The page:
I can imagine it’s quite difficult to write a new detective novel. There are so many different detectives out there already, all with a substantial series of books to their names, that it’s hard to distinguish them from each other.
Sure, the plots are often quite different, and the settings vary, but ultimately, they all cover the same ground: a detective must track down a killer before it’s too late.
And yes, I’m afraid I did just boil down one of the most popular genres of fiction into one sentence. But my point is, how do you make that one sentence unique?
The answer is through your heroes, your detectives. They must be rich, deep characters who the reader can care about easily, and passionately. The real point of a crime novel, is not how and when the detective can catch the criminal, but how the case changes the detective.
Finding a new crime series can be just as hard for the reader as it is for the writer. How do you know which ones you’re going to like? Do you just have to take a punt and hope for the best?
Well, yes, unfortunately.
However, you do get a little bit of help. Sometimes a recommendation from a friend, or a blog, or a striking cover.
In the case of The Two O’Clock Boy by Mark Hill, it was a tagline that caught my eye:
Two childhood friends
One became a detective
One became a killer
This told me straight away that this writer at least got the point of a detective novel. So… I took a punt.
DI Ray Drake – the detective in question – starts the book out in a pub, a party for him and his Murder Investigation Team, following a commendation for a series of homicide investigations.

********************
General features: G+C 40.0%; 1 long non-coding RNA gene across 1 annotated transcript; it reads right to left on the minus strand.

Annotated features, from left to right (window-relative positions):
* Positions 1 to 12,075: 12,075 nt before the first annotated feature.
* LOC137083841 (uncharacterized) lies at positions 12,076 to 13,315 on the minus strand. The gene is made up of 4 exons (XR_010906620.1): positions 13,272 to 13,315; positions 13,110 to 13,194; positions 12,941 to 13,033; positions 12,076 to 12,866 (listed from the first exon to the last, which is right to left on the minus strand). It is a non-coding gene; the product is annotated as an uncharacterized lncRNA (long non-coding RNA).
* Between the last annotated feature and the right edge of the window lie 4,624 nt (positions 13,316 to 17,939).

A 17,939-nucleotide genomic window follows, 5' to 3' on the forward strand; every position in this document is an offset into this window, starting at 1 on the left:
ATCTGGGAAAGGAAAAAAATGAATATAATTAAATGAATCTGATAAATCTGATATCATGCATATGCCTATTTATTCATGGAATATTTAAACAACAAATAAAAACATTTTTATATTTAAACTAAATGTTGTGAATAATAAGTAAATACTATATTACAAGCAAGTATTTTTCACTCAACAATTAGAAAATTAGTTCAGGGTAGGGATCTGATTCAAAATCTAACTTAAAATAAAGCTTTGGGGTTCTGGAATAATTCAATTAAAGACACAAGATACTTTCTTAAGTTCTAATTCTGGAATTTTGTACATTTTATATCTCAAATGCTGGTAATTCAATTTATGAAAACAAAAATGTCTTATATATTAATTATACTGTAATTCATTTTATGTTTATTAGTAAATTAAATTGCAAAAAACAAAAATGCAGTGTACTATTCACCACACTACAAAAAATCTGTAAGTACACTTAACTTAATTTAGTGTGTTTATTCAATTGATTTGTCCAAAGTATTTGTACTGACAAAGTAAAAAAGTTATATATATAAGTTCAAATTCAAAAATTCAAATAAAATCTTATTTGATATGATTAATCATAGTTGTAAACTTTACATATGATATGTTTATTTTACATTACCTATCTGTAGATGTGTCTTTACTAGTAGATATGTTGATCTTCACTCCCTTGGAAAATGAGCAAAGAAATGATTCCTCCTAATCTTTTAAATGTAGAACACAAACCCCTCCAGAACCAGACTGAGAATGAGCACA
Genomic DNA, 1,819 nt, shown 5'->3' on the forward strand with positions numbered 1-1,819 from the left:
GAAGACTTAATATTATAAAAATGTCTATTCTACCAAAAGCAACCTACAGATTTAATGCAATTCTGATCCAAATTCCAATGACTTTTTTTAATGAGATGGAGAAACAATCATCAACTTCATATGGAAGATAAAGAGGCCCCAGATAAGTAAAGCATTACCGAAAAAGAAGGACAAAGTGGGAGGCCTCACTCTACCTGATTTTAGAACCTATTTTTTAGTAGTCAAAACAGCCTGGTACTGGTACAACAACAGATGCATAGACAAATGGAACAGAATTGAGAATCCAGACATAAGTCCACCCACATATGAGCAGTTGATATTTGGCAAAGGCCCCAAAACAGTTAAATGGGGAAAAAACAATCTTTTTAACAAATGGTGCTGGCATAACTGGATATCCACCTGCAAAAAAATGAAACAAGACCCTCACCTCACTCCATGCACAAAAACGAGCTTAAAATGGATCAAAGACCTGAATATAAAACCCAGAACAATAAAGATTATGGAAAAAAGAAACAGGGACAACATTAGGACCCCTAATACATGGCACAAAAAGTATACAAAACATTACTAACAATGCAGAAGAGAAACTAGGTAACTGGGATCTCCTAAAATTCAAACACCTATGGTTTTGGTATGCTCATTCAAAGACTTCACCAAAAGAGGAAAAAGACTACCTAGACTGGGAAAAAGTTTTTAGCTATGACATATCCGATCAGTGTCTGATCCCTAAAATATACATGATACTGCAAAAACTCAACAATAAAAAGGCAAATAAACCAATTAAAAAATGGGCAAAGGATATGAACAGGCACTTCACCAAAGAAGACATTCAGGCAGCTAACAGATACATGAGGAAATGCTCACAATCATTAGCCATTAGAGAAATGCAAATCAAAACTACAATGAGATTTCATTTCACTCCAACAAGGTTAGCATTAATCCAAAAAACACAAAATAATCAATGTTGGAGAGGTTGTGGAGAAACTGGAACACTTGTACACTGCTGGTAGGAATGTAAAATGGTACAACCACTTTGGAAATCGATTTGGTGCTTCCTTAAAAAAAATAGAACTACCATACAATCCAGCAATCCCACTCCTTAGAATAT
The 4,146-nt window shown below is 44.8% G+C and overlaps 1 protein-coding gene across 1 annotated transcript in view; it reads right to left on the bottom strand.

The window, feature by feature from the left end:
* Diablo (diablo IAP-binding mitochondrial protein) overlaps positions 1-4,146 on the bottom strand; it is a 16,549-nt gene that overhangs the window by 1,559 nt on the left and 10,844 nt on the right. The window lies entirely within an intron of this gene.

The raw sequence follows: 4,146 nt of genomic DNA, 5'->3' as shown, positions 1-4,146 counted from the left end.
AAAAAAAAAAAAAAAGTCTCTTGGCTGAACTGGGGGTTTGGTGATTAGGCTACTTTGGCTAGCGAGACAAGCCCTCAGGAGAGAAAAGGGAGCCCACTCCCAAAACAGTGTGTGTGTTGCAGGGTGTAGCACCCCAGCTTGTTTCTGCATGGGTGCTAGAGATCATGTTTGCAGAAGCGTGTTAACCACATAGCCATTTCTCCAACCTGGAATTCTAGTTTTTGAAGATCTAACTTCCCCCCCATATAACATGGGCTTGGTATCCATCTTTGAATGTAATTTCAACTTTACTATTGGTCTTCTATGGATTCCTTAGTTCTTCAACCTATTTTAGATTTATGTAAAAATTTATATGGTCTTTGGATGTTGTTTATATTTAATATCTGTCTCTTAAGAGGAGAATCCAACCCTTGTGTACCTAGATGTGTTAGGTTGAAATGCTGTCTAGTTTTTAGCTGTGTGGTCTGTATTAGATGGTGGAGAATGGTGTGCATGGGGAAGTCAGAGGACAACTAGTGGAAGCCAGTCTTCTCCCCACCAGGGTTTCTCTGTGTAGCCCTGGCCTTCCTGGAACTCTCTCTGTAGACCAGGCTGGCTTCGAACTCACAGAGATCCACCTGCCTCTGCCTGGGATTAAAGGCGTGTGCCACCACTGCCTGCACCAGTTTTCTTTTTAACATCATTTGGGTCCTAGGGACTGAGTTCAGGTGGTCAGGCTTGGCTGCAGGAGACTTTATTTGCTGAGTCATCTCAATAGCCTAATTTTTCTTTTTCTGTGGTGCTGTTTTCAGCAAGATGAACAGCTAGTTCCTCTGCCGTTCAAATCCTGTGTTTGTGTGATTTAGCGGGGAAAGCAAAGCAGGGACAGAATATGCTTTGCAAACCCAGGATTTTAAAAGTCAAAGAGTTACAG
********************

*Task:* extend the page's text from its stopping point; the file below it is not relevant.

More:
He doesn’t want to be there, and about the only person he can find who also doesn’t want to be there is the newly promoted DS Flick Crowley.
Ray is Flick’s boss, but when Flick begins to investigate a series of murders, Ray does everything he can to put Flick off the scent.
We witness events unfolding from both Ray and Flick’s point of view, as well as those of various other characters – including flashbacks to a children’s home in 1984. It should be difficult to keep up with so many different viewpoints, but it just about works because of the ambiguity between Flick and Ray.
With The Two O’Clock Boy Hill has managed to introduce us to a new crime series by giving us not one but two lead characters – the only problem is, we’re not sure who we should be rooting for. For a reader, this is fantastic. It adds a new twist to what can otherwise be quite a formulaic genre.
Parts of this book are predictable, but these are embraced by Hill, who leads us down one route, and then in the final pages, pulls the rug from under our feet.
The ending is, frustratingly, incomplete – but again, that’s a hallmark of the genre, they often end at the resolution of the case, without fully exploring the aftermath, however here, you really do get a sense it will be picked up again in subsequent books.
Hill has built a solid foundation for a new crime series and in Flick and Ray has created two characters that the reader will want to invest in – even if they’re not sure who the hero of the piece is.
The Two O’Clock is published by Sphere and available in paperback from April 7th.